We got through the early years easily enough using brushing, deep pressure, joint compression and heavy play (he had a dirt bike)
It got harder when the hormones hit and he did require some intense work in the area of self regulation. This improved when he quit school and got his GED.

Now we are back to the beginning of this missive where he's 30 and in college.

I wrote this so you would know there is hope and these kiddos do improve. enjoy the good times and breathe through the bad. Try family Yoga it does help.

NOTE: Having a diagnosis can be a double edged sword as it follows long past the school years and can effect college and future employment. On the other hand it does get services that are necessary. Also be wary of meds they can be prescribed for one thing when something else is really the problem and they come with awful side effects. Thoroughly research any drugs that are suggested. It may be more difficult going drug free but in the long run avoiding the side effects and working hard in short spurts to teach coping skills really is the best choice.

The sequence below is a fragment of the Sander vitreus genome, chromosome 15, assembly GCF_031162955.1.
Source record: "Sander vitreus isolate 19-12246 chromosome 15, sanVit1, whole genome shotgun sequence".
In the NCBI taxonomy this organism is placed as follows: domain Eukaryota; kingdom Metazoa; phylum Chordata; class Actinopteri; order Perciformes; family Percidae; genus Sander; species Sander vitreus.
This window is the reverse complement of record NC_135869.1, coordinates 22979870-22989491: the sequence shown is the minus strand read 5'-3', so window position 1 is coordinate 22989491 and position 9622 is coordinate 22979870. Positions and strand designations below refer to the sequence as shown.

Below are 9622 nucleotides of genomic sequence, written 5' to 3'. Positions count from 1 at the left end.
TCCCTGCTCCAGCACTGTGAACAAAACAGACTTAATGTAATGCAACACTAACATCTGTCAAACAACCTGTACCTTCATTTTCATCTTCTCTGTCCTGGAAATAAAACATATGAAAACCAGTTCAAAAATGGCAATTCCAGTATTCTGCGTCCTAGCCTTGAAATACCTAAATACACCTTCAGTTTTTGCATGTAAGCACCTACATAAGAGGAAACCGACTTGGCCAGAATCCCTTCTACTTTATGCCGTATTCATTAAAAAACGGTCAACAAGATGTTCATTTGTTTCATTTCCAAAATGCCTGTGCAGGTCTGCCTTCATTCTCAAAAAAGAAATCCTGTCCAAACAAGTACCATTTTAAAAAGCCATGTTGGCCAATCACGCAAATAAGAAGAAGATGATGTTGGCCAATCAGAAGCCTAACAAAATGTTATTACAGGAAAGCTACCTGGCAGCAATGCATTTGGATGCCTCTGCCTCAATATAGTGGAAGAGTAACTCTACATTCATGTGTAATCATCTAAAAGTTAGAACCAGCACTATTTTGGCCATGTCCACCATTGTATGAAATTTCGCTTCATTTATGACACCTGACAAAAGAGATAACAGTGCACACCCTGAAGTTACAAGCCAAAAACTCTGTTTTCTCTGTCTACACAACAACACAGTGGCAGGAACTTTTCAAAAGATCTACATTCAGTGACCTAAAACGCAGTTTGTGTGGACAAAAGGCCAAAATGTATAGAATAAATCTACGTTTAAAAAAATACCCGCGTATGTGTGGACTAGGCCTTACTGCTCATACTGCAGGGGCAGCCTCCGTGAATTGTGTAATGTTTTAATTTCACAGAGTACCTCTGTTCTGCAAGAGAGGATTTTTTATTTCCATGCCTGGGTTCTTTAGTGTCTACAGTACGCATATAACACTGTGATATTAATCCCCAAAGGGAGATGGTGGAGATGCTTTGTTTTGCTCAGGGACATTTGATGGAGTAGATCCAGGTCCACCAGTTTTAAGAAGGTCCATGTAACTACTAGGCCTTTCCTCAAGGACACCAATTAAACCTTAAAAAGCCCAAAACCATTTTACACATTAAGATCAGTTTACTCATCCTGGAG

Virtually any kid can learn in 5-15 minute blocks.

Nov 04, 2009
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know SPD
by: Anonymous

hello maria is classic behavior in SPD children, they can not happy for they have anxiety. I wish you a better future life.

Nov 01, 2009
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New TO SPD
by: Maria

My 7 year old son displays many of the signs on the check list too. Clark, like you my son says things like that as well. He seems to never get enough attention and is constantly needy. He always feels like he is a terrible person. He is always saying " everyone hates me " it is so difficult to know what to do for him. We have an appointment to get a referral to an OT. Has anyone dealt with severe insecurities and constant meltdowns?